Babis Presents ANO-CSSD Programme To DeputiesČTK
Prague, July 11 (CTK) – The policy statement of the new Czech cabinet of ANO and the Social Democrats (CSSD) is very good and corresponds to the situation in the country, PM Andrej Babis (ANO) told the Chamber of Deputies before its vote of confidence in his cabinet today.
He mentioned and highlighted six priorities, promising to boost investments, raise pensions, teachers’ wages and defence spending and reduce the state debt.
The Czech Republic will be active in the EU, he said in his speech lasting 1:40 hours.
“I am convinced that the new minority cabinet will do its utmost for people,” Babis said and added that the cabinet will do the same for the Czech Republic to fare well.
CSSD chairman and Deputy PM Jan Hamacek said, in his three-minute speech, that his party has negotiated favourable conditions for its joining Babis’s cabinet and it will see to that the cabinet’s left-wing goals are implemented.
“We will work for all citizens regardless their wealth or status. We want all of us to live comfortably in our country,” Hamacek said, mentioning an increase in sickness benefits among the government’s plans.
Vojtech Filip, chairman of the Communists (KSCM) who have pledged to support the ANO-CSSD minority cabinet, said they will do so because the cabinet promises a change the Czech state needs.
The KSCM will not allow anybody to bar it from applying its right to influence state affairs, Filip said, referring to the principle of the free competition of parties and citizens’ equal access to elected an other posts.
He reacted to critics objecting to the KSCM indirectly coming to power for the first time since the fall of the Communist regime in 1989.
The Babis cabinet’s policy statement is a step towards a change, which is urgently needed and which voters forced out in the elections, Filip said, alluding to the sweeping victory of ANO in the October 2017 general election.
On the other hand, there are many issues in the cabinet’s programme which the KSCM does not have to approve and would not support them, he added.
Babis said the cabinet will not behave arrogantly towards the opposition and will want to cooperate with it in areas such as foreign policy, digitisation and transport projects construction.
Babis said he is submitting the cabinet’s policy statement to the Chamber of Deputies “with humbleness.”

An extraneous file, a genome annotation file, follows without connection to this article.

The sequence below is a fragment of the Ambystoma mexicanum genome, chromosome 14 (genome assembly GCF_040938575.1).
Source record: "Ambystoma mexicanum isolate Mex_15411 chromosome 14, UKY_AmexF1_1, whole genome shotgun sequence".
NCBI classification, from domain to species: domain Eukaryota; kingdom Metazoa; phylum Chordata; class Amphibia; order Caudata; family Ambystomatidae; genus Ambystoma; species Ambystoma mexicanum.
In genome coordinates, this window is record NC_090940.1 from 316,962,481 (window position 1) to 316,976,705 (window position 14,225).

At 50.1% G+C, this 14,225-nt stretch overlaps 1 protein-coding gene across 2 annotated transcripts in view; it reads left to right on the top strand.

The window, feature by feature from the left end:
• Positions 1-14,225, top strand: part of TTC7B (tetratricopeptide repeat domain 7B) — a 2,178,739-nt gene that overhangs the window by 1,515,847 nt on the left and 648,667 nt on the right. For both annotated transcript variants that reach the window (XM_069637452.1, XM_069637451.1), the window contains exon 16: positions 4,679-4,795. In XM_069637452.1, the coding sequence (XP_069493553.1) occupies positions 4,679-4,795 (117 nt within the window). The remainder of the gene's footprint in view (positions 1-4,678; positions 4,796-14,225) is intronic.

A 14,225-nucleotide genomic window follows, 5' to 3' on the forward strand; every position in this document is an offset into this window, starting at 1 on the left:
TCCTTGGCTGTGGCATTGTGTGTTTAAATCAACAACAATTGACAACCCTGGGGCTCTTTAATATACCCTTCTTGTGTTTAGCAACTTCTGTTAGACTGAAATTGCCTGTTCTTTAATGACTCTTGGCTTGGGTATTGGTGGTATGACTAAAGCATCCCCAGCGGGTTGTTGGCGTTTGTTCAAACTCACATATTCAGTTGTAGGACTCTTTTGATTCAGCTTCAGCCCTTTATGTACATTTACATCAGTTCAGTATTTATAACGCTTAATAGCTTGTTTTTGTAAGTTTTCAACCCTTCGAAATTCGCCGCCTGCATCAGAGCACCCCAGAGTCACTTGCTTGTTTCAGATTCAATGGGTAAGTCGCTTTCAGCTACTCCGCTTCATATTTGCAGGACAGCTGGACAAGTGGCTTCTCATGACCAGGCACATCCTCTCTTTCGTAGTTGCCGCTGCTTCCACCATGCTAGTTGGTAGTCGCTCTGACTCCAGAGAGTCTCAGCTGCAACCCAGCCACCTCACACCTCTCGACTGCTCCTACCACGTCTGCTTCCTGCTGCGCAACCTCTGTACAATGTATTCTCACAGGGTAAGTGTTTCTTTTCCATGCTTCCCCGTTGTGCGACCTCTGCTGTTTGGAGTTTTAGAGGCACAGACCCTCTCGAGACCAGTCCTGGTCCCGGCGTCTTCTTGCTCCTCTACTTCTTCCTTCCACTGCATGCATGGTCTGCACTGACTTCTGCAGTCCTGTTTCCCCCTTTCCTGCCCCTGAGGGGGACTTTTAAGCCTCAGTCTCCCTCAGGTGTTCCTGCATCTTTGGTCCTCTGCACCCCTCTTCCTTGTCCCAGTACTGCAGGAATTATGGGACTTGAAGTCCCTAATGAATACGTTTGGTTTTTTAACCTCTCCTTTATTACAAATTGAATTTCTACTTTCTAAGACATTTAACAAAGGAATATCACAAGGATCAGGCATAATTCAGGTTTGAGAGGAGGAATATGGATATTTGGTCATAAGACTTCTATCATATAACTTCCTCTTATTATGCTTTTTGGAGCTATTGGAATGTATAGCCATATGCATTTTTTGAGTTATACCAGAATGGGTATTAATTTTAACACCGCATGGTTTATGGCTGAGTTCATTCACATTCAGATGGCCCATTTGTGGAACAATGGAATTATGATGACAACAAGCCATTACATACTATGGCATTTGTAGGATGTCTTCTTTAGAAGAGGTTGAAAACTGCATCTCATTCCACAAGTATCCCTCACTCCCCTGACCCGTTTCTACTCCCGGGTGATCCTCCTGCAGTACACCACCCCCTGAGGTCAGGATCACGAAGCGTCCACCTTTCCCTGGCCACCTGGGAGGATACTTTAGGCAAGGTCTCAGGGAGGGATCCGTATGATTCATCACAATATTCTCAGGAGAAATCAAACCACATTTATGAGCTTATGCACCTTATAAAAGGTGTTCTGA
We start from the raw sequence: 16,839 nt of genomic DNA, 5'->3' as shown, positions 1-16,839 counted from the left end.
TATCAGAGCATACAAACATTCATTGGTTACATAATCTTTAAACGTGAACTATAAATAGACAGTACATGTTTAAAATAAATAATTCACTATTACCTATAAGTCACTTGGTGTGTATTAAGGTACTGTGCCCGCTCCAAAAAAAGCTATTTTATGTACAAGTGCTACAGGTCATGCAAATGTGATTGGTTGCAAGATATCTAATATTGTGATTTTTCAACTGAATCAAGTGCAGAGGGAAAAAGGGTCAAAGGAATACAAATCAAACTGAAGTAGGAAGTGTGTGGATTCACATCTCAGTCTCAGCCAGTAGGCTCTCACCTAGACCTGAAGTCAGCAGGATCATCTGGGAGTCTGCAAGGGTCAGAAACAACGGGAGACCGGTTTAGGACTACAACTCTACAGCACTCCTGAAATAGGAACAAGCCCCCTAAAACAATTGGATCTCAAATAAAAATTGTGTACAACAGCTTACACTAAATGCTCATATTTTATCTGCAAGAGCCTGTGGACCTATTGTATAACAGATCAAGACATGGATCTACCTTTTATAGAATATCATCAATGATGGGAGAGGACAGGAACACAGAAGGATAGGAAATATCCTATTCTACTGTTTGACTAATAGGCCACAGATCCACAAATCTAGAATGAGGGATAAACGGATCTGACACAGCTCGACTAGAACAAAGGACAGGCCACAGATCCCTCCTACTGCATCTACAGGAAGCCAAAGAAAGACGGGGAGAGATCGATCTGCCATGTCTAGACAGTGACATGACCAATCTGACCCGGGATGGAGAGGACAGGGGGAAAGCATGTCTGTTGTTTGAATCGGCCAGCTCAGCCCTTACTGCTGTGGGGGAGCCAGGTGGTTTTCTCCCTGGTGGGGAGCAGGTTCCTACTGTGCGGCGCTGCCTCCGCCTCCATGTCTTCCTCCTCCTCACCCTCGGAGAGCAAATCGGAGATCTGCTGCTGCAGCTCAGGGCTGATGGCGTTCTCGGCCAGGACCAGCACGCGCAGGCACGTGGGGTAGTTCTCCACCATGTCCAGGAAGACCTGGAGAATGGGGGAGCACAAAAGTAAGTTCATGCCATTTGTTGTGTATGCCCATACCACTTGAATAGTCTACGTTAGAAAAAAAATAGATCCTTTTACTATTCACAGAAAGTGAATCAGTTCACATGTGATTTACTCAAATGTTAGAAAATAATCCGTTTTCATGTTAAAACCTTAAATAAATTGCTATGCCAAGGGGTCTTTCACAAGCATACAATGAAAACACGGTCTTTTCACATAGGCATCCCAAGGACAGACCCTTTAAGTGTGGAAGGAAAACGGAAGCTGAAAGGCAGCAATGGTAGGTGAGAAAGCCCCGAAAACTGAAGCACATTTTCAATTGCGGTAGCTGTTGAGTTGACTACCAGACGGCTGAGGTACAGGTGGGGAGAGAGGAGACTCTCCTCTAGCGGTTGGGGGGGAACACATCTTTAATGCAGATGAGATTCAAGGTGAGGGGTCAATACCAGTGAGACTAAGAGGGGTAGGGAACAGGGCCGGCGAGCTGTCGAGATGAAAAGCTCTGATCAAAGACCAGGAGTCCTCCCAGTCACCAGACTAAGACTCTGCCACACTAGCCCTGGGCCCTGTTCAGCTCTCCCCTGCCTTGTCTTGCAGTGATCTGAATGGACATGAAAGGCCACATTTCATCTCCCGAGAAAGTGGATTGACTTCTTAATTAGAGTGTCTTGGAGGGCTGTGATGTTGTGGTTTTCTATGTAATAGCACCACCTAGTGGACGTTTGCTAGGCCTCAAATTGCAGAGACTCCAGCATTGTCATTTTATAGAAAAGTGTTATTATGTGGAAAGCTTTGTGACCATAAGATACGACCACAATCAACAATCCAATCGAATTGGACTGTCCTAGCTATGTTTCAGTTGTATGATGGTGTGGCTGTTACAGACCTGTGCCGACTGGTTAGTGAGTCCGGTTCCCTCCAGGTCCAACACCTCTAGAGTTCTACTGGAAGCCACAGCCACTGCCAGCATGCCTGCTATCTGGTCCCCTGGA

He said Czechia has a chance to grow and return to the top of Europe.
The main points of the government’s programme are the pension system reform, the digital Czechia project, the promotion of Czech interests in the EU and in the world, a strategic investment programme, a reform of the state and enhanced security, Babis said, adding that they plans enjoy social consensus.
He mentioned the country’s food self-sufficiency, plans related to healthcare and education, a more effective tax collection, the lowering of selected taxes and the boosting of energy industry.
“My position on atom is clear, nuclear energy sources are the most advantageous for us,” Babis said.
He comprehensively referred to the state economy.
He said the government wants to seek a balanced budget, but the budget deficit [it has projected for 2019] is only minimal.
“It is necessary to take into account the investment delays persisting from the past,” he said, promising the construction or modernisation of 210 km of motorways by the end of the election term in 2021.
Babis said he wants to make ministers save money.
He criticised the current law on civil service and refused the idea of a flat rise in the wages of state administration clerks.
He considers it a mistake that the law does not enable ministers to replace their subordinates who work poorly.
“Our EU membership has no alternative,” Babis emphasised and said the Czechs will be active in the EU.
He said the introduction of EU migrant redistribution quotas has been successfully prevented.
“We have achieved this. They cannot outvote us any more. Finally, we really have an influence,” Babis said.
Babis said the Czechs, like other NATO members, have pledged to spend 2 percent of GDP on defence, but it is necessary to have a vision of how to raise this spending and fulfil it gradually.
“Our trend in this respect is favourable. It is important for the sum planned for expenditures to be spent,” Babis said.